A commercial Dragon cargo ship returned to Earth Tuesday (April 7), wrapping up a successful trip to International Space Station that heralded the end of one era and the start of another for its SpaceX builders.
The uncrewed Dragon CRS-20 spacecraft was released from the station's robotic arm at 9:06 a.m. EDT (1306 GMT) today as both spacecraft sailed high over Vietnam. It was just a moment, but marked the last time a robotic arm will ever catch or release a SpaceX Dragon.
About six hours after leaving the space station, Dragon splashed down in the Pacific Ocean just off the coast from Long Beach, California.
"Good splashdown of Dragon confirmed, completing the 20th and final resupply mission for SpaceX's first iteration of the Dragon spacecraft!" SpaceX said in a Twtitter update.
Dragon CRS-20, a veteran spacecraft that made three resupply runs to the space station, flew SpaceX's final mission of a $1.6 billion Commercial Resupply Service 1 contract with NASA. As its name suggests, the capsule is flying the 20th cargo mission for NASA and is also the last first-generation Dragon to fly. (The first Dragon 1 cargo ship visited the station in October 2012.)
Now, SpaceX has a new version based on its Crew Dragon capsule for astronauts. Like that vehicle, the new cargo ship will be able dock itself to the station instead of an astronaut catching it with a robotic arm, like some sort of cosmic claw machine game. The first Crew Dragon vehicle made a successful uncrewed flight to the station last year.
"That was the last time the arm and Dragon will meet that way," NASA astronaut Andrew Morgan said from inside the space station as Dragon was released. "So it was fun to watch."
SpaceX aims to launch its first Crew Dragon spacecraft with astronauts aboard in mid-May. The next cargo ship it launches for NASA will be under a new contract, called Commercial Resupply Service 2, and will feature a variant of Crew Dragon designed for cargo. Gone are the wing-like solar arrays, replaced by solar panels on the hull of the craft's service module. Also gone: a grapple fixture for the station's robotic arm to latch onto.
"The Dragon used in subsequent missions will resemble the Crew Dragon and will also automatically dock at the space station rather than require robotic action," NASA spokesperson Leah Cheshier said during live commentary.
Dragon CRS-20 is carrying about 4,300 lbs. (1,950 kilograms) of scientific samples, gear and other items for the trip back to Earth. It will splash down in the Pacific Ocean, just off the coast of Long Beach, California, where SpaceX recovery teams are waiting to pluck the capsule from the ocean.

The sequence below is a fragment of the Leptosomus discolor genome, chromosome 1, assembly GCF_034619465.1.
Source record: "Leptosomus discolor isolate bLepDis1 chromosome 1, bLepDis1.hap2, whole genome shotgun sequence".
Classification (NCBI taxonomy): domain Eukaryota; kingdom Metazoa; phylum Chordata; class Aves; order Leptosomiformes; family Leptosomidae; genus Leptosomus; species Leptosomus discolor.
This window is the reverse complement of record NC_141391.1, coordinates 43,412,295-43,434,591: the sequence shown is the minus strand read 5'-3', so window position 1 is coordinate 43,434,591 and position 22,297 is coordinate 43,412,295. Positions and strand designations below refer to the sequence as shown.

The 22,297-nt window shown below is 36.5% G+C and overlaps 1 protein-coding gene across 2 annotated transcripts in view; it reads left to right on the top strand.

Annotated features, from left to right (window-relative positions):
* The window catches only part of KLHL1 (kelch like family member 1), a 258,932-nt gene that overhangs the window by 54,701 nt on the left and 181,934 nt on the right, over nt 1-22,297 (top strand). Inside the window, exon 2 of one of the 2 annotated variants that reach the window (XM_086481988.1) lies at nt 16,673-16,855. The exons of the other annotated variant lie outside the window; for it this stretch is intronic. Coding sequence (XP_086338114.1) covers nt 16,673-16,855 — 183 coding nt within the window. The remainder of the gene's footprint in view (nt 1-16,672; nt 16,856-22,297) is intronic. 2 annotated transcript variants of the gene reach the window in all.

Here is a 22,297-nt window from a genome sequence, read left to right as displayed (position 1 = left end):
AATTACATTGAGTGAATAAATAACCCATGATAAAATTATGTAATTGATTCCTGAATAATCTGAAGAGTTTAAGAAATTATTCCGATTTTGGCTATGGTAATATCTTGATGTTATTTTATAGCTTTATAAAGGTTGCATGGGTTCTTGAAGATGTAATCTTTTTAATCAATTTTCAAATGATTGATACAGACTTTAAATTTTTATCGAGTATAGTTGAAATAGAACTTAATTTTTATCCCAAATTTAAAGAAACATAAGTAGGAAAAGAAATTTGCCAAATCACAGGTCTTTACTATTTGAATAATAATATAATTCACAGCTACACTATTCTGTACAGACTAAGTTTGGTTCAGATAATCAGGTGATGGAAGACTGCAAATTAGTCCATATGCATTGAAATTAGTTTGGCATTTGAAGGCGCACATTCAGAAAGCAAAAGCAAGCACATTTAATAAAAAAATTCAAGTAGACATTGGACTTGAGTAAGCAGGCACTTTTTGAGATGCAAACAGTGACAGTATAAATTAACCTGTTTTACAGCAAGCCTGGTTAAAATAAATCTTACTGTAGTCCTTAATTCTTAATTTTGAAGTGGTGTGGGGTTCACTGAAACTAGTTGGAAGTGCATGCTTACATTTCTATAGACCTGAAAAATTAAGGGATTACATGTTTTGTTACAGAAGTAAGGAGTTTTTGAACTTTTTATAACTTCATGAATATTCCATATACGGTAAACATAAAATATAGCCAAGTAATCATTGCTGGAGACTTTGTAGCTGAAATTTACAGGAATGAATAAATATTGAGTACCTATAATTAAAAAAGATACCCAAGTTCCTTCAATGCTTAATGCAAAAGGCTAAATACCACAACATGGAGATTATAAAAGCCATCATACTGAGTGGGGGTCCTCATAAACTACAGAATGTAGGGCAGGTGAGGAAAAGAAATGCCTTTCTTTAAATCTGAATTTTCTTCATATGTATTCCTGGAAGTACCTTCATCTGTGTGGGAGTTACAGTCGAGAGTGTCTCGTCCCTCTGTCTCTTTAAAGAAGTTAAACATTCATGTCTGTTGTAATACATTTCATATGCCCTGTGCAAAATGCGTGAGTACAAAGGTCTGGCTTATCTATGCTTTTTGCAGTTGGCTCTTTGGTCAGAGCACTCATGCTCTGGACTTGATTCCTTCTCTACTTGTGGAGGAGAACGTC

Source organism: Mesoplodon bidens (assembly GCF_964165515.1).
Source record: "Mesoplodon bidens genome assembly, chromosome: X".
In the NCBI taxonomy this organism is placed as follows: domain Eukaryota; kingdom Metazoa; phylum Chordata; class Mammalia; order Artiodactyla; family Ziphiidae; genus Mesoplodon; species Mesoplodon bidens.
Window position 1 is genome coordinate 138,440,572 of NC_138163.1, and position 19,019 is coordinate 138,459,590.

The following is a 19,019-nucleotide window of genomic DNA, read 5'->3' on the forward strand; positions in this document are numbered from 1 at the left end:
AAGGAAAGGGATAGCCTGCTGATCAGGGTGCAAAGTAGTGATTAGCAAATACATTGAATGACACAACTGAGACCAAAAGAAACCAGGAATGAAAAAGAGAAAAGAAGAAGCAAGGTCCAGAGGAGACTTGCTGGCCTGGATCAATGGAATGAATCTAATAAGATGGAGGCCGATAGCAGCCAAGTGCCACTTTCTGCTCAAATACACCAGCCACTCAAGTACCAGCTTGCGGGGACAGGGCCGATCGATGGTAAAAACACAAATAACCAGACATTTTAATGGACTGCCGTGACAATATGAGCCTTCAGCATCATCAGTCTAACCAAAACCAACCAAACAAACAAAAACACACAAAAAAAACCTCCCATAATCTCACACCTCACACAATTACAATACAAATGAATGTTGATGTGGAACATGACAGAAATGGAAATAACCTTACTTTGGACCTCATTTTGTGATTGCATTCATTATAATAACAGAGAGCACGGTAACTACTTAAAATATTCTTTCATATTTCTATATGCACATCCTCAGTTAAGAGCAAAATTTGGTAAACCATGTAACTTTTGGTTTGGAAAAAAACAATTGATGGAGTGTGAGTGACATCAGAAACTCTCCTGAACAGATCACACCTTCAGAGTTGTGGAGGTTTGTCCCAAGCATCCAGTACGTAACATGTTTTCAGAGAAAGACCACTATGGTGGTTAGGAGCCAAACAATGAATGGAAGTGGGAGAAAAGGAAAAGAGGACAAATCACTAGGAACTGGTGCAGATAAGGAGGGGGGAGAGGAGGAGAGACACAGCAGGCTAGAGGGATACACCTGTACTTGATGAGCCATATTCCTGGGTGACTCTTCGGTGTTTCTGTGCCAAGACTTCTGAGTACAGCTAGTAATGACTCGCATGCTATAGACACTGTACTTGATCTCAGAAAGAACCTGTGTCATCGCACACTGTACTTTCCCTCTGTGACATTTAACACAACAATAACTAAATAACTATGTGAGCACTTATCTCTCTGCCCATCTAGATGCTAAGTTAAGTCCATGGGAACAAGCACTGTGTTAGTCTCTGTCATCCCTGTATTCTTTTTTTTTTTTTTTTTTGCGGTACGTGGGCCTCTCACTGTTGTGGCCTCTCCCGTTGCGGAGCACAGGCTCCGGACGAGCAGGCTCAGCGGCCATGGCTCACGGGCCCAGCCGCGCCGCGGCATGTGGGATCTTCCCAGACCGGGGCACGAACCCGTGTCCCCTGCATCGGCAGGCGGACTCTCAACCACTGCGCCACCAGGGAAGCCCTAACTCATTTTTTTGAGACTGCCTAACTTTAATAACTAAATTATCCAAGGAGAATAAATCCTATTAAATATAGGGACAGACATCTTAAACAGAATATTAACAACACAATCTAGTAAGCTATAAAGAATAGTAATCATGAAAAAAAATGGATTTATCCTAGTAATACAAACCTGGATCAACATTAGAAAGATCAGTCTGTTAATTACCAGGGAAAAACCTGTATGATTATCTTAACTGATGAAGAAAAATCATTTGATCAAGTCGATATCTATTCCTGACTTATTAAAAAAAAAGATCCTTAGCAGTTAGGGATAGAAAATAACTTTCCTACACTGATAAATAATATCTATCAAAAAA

This Dragon capsule launched to the station on March 6 carrying more than 4,300 lbs. of supplies and arrived at the orbiting lab three days later. The same capsule previously flew to the station in February 2017 and December 2018.
Reusability is a hallmark of SpaceX's Dragon spacecraft (and the Falcon 9 rockets that launch them), but three flights has been the limit for the first-generation vehicles. The new Dragon 2 version is expected to be able to fly at least five times.
After a full month of exciting scientific payloads, #Cygnus and #Canadarm2 say goodbye to @SpaceX Dragon CRS-20 over central Asia at twilight. pic.twitter.com/ke7s2odcRnApril 7, 2020
The post-splashdown recovery will also see changes next flight.
Dragon CRS-20 is final Dragon to splash down in the Pacific Ocean. SpaceX has historically retrieved the vehicles off the Southern California coast so they can be refitted at the company's headquarters in Hawthorne, California near Los Angeles. Future Dragon spacecraft will splash down in the Atlantic Ocean off the Florida coast, SpaceX and NASA officials have said.
For the CRS-2 contract, NASA has again tapped SpaceX and Northrop Grumman, as well as Sierra Nevada Space Systems, which is building the uncrewed Dream Chaser space plane for orbital cargo missions.
Editor's note: This story has been updated to include the successful splashdown of Dragon CRS-20 in the Pacific Ocean.
- SpaceX's Crew Dragon Demo-1 test flight in pictures
- International Space Station: facts, history & tracking
- In photos: A behind-the-scenes look at SpaceX's Crew Dragon spaceship
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Tariq is the Editor-in-Chief of Space.com and joined the team in 2001, first as an intern and staff writer, and later as an editor. He covers human spaceflight, exploration and space science, as well as skywatching and entertainment. He became Space.com's Managing Editor in 2009 and Editor-in-Chief in 2019. Before joining Space.com, Tariq was a staff reporter for The Los Angeles Times covering education and city beats in La Habra, Fullerton and Huntington Beach. In October 2022, Tariq received the Harry Kolcum Award for excellence in space reporting from the National Space Club Florida Committee. He is also an Eagle Scout (yes, he has the Space Exploration merit badge) and went to Space Camp four times as a kid and a fifth time as an adult. He has journalism degrees from the University of Southern California and New York University. You can find Tariq at Space.com and as the co-host to the This Week In Space podcast with space historian Rod Pyle on the TWiT network. To see his latest project, you can follow Tariq on Twitter @tariqjmalik.